1) In a tightly coupled system, Hastings writes, the various components are interconnected and, as a result, you can’t change one thing without adjusting everything else. In a company, this often means that the CEO leads by control, making decisions that are carried out by the various departments. If one department has an issue, that department manager has to discuss it with the CEO so that the rest of the departments can adapt accordingly. If you want to lead your team by giving relevant information in a tightly coupled organization, by definition you can’t change the structure of your team without reforming the approach of the entire company. While this limits innovation, it allows strategic changes to be uniformly implemented throughout the company.
|How to Modify a Tightly Coupled Organization |
One possible way for established companies to get around a tightly coupled system is to create a spin-off organization that has a different structure more suited to handling innovation—as long as it doesn’t directly compete with the parent company.
In The Innovator’s Dilemma, Clayton M. Christensen writes that having this smaller company has two advantages:
First, the smaller company can celebrate little wins that the larger company would likely ignore; these wins drive motivation, which then leads to bigger wins.
Second, a smaller company has more freedom to invest in new ideas in the face of disruptive innovations, unlike larger companies that typically manage their risks by taking a wait-and-see approach to big changes.)
2) In a loosely coupled system, Hastings says that few components are interdependent, which makes it easier to change some aspects of the system without impacting the rest. In an organization, this means that lower-level managers and employees can make decisions and resolve issues without concern that their actions will have repercussions in other departments. You can only lead by giving relevant information in a loosely coupled organization.
Netflix is clearly a loosely coupled company, with its project-led model, dispersed decision-making, and few control processes. As a result, employees enjoy more freedom, departments have more flexibility, and decision-making and progress move more quickly throughout the organization. However, if the company wants to change its strategy, the loosely coupled structure makes it more difficult to keep the entire organization aligned in that shift—and that alignment is critical to successfully leading by context. A loosely coupled organization is still the better approach for innovative companies, but leaders must take care to establish alignment.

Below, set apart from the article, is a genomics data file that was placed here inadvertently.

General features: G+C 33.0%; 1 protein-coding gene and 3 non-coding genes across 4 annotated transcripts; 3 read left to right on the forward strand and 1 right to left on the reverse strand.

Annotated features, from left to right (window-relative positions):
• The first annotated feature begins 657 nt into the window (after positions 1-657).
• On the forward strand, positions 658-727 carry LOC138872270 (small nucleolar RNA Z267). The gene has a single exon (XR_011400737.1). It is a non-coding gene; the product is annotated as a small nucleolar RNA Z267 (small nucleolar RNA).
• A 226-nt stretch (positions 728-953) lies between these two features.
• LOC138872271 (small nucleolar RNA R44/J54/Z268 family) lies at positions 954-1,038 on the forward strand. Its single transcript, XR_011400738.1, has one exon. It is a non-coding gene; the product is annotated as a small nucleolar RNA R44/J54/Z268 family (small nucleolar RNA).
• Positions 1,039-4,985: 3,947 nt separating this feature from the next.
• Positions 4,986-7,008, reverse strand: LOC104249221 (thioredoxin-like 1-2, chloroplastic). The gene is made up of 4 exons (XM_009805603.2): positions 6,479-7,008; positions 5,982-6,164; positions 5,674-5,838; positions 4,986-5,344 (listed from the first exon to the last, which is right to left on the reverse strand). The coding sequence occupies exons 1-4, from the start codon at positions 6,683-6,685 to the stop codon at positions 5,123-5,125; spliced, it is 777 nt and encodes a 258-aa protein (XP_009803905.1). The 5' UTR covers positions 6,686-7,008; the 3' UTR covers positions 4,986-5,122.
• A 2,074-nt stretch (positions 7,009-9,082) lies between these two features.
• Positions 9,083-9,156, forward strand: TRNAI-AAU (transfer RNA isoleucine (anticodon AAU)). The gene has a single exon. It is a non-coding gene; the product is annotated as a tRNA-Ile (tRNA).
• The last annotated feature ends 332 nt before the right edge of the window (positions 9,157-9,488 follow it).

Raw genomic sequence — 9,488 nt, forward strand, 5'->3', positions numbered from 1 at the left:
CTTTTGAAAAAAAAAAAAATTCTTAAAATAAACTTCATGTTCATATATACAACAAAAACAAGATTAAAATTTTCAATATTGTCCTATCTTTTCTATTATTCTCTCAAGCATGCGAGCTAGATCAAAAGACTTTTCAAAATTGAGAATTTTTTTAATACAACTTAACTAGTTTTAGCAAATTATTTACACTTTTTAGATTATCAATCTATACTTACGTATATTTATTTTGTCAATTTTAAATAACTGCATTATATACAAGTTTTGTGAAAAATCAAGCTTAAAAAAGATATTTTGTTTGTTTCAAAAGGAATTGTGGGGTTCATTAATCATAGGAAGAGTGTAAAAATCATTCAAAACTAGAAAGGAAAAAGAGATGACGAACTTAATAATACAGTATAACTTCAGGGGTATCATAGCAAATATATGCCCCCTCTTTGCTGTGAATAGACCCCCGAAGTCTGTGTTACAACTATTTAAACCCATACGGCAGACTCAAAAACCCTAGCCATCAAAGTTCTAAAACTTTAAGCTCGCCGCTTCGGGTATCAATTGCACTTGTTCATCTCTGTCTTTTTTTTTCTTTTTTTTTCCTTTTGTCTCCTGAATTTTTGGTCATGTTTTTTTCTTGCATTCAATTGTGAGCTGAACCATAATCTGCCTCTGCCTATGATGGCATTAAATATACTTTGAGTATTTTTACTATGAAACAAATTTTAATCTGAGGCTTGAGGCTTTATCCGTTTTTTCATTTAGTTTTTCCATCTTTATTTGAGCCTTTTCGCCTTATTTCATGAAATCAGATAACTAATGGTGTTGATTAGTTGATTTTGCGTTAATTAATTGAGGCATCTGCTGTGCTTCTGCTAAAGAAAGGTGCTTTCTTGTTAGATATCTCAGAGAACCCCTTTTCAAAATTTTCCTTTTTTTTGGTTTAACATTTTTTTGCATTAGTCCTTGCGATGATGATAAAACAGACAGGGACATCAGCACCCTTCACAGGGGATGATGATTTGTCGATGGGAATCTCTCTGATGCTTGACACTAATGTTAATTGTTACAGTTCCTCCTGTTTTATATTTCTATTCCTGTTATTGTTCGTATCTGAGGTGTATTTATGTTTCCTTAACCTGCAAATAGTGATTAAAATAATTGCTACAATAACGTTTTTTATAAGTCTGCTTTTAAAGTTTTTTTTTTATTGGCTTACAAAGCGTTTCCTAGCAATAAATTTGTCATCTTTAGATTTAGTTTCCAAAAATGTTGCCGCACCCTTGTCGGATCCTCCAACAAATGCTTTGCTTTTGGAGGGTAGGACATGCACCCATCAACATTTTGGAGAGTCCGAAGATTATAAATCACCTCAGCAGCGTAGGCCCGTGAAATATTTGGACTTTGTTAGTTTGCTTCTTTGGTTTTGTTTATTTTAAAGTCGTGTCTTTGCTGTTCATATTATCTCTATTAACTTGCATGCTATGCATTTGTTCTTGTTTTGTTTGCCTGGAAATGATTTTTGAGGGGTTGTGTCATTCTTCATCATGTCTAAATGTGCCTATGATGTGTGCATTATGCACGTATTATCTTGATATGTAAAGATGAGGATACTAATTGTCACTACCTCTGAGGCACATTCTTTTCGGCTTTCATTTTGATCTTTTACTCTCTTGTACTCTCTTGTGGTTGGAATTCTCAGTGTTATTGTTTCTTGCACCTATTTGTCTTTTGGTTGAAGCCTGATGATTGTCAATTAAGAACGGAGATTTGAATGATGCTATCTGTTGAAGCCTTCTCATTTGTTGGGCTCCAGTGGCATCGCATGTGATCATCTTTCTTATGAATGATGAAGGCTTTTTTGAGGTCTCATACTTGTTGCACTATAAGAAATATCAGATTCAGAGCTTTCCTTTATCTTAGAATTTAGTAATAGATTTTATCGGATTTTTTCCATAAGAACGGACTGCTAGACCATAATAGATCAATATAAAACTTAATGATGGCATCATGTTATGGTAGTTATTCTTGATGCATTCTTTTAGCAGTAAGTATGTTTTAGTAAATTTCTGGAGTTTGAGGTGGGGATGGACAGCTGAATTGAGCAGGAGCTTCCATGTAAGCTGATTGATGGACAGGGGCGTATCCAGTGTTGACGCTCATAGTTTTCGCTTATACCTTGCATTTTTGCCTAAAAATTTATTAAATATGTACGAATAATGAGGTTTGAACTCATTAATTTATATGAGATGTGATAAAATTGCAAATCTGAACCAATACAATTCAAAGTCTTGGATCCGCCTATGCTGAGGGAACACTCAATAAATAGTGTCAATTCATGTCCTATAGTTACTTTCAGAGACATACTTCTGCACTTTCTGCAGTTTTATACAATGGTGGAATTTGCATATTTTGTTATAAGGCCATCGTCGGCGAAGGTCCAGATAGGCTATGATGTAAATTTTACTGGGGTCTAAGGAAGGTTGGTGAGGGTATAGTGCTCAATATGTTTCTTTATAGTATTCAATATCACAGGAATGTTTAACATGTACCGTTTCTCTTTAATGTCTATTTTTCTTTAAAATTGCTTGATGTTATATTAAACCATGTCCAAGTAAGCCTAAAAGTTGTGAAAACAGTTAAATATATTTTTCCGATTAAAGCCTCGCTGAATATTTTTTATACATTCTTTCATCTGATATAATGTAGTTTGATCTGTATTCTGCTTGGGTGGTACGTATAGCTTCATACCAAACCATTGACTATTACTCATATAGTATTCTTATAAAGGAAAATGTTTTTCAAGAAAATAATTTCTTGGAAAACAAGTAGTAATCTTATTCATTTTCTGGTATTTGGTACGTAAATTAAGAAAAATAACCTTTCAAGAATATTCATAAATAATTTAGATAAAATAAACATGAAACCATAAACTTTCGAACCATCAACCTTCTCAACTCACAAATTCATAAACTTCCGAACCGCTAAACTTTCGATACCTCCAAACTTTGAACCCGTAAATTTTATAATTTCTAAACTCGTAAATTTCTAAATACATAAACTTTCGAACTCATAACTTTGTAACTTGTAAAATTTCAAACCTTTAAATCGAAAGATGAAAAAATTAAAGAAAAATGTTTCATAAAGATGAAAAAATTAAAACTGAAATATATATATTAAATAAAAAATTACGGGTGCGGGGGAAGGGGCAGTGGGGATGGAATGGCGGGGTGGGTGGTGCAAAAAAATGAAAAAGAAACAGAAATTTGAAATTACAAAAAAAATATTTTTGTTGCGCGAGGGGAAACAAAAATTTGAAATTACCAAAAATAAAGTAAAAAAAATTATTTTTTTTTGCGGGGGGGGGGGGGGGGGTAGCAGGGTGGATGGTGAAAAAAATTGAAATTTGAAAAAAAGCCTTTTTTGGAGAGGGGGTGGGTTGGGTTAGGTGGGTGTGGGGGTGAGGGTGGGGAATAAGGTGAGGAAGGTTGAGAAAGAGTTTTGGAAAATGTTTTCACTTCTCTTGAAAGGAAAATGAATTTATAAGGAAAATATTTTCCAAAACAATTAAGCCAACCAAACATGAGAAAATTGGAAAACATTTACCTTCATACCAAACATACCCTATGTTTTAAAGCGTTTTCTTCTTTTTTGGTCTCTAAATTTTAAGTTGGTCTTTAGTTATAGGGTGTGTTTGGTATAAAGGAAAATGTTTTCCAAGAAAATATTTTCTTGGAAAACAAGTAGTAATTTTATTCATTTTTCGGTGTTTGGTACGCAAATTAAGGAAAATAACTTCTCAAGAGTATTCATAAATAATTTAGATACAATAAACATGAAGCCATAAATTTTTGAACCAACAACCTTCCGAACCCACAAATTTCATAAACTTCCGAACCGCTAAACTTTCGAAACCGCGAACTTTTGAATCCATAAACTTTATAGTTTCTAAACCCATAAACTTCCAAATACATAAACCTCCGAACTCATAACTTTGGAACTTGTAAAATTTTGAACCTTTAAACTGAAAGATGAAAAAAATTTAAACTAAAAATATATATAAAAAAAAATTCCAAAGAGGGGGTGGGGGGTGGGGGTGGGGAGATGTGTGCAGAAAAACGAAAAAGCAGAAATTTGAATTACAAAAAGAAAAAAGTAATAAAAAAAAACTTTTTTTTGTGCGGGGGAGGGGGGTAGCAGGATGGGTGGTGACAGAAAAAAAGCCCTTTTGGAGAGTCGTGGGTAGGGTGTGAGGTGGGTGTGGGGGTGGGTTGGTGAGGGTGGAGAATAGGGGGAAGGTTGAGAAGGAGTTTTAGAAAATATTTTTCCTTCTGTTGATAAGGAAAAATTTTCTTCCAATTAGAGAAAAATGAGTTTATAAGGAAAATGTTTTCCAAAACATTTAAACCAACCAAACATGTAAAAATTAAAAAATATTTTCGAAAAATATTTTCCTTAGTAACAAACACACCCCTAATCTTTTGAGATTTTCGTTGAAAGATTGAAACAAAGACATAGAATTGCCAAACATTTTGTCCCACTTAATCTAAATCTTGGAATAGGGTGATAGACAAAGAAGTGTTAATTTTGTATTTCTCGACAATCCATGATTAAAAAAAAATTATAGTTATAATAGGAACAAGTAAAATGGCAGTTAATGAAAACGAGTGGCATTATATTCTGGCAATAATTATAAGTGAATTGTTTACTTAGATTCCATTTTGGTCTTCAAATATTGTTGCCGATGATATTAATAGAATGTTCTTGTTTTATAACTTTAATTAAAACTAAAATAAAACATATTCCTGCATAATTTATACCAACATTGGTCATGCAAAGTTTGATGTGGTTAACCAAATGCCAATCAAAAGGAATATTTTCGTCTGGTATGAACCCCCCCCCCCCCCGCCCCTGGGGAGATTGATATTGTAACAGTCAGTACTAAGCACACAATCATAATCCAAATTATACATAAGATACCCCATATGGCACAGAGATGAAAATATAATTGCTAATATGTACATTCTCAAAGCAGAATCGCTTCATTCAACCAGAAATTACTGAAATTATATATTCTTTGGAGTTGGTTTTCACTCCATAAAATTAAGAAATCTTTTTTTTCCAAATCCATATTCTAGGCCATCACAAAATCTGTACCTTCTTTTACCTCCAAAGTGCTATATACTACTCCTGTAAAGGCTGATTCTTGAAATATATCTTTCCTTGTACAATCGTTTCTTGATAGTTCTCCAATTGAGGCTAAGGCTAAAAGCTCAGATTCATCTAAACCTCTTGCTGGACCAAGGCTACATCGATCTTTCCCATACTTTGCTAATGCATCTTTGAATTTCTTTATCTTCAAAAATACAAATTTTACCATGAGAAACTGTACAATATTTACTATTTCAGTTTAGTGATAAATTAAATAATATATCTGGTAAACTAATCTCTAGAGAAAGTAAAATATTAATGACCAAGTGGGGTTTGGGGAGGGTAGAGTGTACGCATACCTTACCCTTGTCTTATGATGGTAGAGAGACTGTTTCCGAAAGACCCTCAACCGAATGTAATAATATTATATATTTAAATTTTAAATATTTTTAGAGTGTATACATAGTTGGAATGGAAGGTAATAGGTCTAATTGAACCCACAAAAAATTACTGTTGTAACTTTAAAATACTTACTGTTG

|Factors That Lead to Misalignment in a Loosely Coupled System|
Hastings reminds leaders to establish alignment in an organization with many independent parts, but he doesn’t name specific areas to monitor for alignment. Experts say that you should keep a close eye on these three factors that lead to misalignment:
Leaders don’t understand the importance of alignment. Leaders may be too focused on their own silos without paying attention to how their teams are part of a bigger picture.
There’s no one to oversee all the components of the organization. While the CEO is usually in charge of ensuring alignment across the board, loosely coupled organizations are often too complex for one person to handle. With the number of employees and business lines as well as different expectations from each group, a loosely coupled organization needs a strategic leadership team in place.
The different components are so focused on their own day-to-day activities that they don’t give much thought to the organization’s direction and purpose as a whole.
Condition #4: Company-Wide Alignment
Think of your company’s evolution as a journey with your staff. When you lead by giving relevant information, you allow your employees to find their own routes—and your job is to ensure that everyone knows which direction to go. Meyer explains that the CEO provides relevant information to the company’s senior managers about the general direction and values of the company. In turn, those leaders use that information to give their teams another layer of information that homes in on their specific responsibilities. The process continues down to the most junior employee.
Employees can only make independent decisions in the best interest of the company’s mission and strategy if they have the right information—and when they make poor decisions, managers should refrain from blaming the employees and instead reflect on how they failed to provide adequate information and created misalignment.
|How to Create Alignment |
To be aligned means that all elements of a company—from decisions and actions to goals and even the office layout—reinforce each other. Without alignment, forces will constantly oppose each other, slowing down progress or causing a company to stagnate.
To make sure that you have company-wide alignment, Jim Collins recommends these three actions in Built to Last:
1. Emphasize the company’s core values. When everyone has an understanding of the company’s philosophy and objectives, it’s more likely that they’ll make decisions that are aligned.
2. Look at the big picture. While employees may be free to generate and execute ideas, they should consider whether these ideas make sense within the existing company structure. Projects, goals, and policies should also reinforce each other. For example, if your company’s goal is to prioritize science-based innovation over keeping shareholders happy, make it a policy not to let investors interfere with scientists’ work.
3. Correct misalignments right away. Agile companies go through many changes—setting new goals, introducing new products, restructuring—but the one thing that shouldn’t change is their core philosophy. Stay vigilant and eliminate misalignments when you notice them. For example, if you value teamwork, eliminate incentives that reward individual performance.
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- How Netflix achieved massive success in a short period of time